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RE: Draft 2 of "How to Compare URIs"

From: Williams, Stuart <skw@hplb.hpl.hp.com>
Date: Mon, 6 Jan 2003 17:38:09 -0000
Message-ID: <5E13A1874524D411A876006008CD059F04A071DF@0-mail-1.hpl.hp.com>
To: "'Tim Bray'" <tbray@textuality.com>, Stefan Eissing <stefan.eissing@greenbytes.de>
Cc: WWW-Tag <www-tag@w3.org>

Hi Tim,

I have finally gotten round to reading your draft [1]. As Stefan said...
"Excellent read". A few thoughts/comments:

1) I wondered whether the introduction should say more about equivalence.  

It very quickly gets into talking about comparisons and refers to the
outcome of a comparison as "equivalent" or "different". I find myself
thinking of equivalence as a type of relation (reflexive, symmetric,
transitive) between URI (URI References?) and that given some set of URI,
different equivalence relations would partition the set differently. Maybe
something like:

"URI are equivalent with respect to some purpose. The strongest equivalence
relation is identity and arises between URI that are the same,
character-by-character. Other equivalence relations arises in a context
dependent way eg. two URI may be equivalent for purpose of retrieving
representations of a resource eg http://example.com and
http://example.com:80, but not for the purpose of naming a namespace. These
other equivalence relations respect the identity relation in that if two URI
are identical they remain equivalent under these other equivalence

2) On the topic of %-escape encoding, which I continue to find confusing
despite the opening sentence in RFC 2396 section 2.1.

RFC 2396 appears to delgate the 'URI Character -> octet' mapping to the URI
scheme definition. The 4th Paragraph of Sec 2.1 begins:

  "A URI scheme may define a mapping from URI 
   characters to octets; whether this is done 
   depends on the scheme."

Then, regarding the second mapping RFC 2396 speaks of  'octets -> original
characters': "A charset defines this mapping." RFC2396 states "However,
there is currently no provision within the generic URI syntax to accomplish
this identification." It then offers possible options including delegation
of charset default and/or selection mechanism to URI scheme definition.

The URI Scheme registration template RFC2717 includes a field for "character
encoding consideration". However, on a quick scan of the scheme
registrations referenced from http://www.iana.org/assignments/uri-schemes I
couldn't find any that offered any "character encoding consideration" :-)

However, I think that there is an upside. Even if the first URI character ->
octet mapping is scheme dependent, I think that one can be confident that
for all %xx, for http://example.com/%xx and http://example.com/%xx, the
octet sequences arising from the first mapping will be identical because the
same scheme is in use. It's less clear that the second mapping, the charset
which maps octets to original characters, is going to be the same in all
contexts (like some of the forms examples)... however, in a given context...
http://example.com/%xx will be equivalent to itself (surely!).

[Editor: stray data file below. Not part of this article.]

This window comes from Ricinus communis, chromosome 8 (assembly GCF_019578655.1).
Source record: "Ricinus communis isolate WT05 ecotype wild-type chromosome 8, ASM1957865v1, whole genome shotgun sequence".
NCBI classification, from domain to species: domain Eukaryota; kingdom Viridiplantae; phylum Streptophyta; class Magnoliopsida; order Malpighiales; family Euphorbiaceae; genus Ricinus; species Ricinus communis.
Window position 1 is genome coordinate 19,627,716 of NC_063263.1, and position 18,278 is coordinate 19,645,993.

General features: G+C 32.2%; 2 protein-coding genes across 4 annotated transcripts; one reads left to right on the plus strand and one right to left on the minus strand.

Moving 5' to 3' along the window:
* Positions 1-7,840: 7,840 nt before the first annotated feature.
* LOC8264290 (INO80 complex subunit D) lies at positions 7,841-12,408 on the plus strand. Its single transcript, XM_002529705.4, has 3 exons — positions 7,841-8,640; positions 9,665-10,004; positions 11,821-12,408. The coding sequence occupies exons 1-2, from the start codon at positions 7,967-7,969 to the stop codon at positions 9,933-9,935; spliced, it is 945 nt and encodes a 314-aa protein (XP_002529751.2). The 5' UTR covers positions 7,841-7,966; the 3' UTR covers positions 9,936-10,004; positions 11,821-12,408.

3) The three levels of 'URI Characters', 'octets' and 'original characters'
discussed in 2396 seems to suggest that an octet-by-octet and 'original
character-by-original character' (modulo charset selection issues)
comparison of http://example.com/%61 and http://example.com/a would each
make them equivalent, where-as a 'URI Character-by-URI character' comparison
would make them different. This leaves me confused about when we speak of
'character-by-character' comparison whether we are speaking of 'URI
Characters' or 'original characters'. That said, I also struggled with the
terms 'URI character' and 'original character' and may be confused about
them too.

Hmmm... not sure any of this is helpful. It (URI Equivalence that is) all
seems much more complicated than it ought to be. I kind of like the
operational notions of equivalence, which I think is where Larry has been
coming from in the past, such that in some context of use two URI are
equivalent if one can be substituted for the other and give rise to
equivalent results (effects and side effects).



> -----Original Message-----
> From: Tim Bray [mailto:tbray@textuality.com]
> Sent: 13 December 2002 15:28
> To: Stefan Eissing
> Cc: WWW-Tag
> Subject: Re: Draft 2 of "How to Compare URIs"
> Stefan Eissing wrote:
> > RFC 2396 Ch. 2.1
> > 
> > " In the simplest case, the original character sequence 
> contains only 
> > characters that are defined in US-ASCII, and the two levels 
> of mapping 
> > are simple and easily invertible: each 'original character' is 
> > represented as the octet for the US-ASCII code for it, which is, in 
> > turn, represented as either the US-ASCII character, or else the "%" 
> > escape sequence for that octet."
> You're saying you read this as "all characters in the ASCII 
> range must 
> use the ASCII codepoints for character->octet"?  I guess that's 
> plausible, but I had read 2.1 to say "there are many character->octet 
> mappings, one of the simplest being that for ASCII chracters".  And 
> assuming you're right, it still seems like there's a window 
> open here, 
> if you're operating in a non-ASCII environment then the char->octet 
> mapping is left 100% undefined, so you can't know whether %xx 
> == %xx for 
> all %xx > 0x7f. -Tim
Received on Monday, 6 January 2003 12:42:37 UTC

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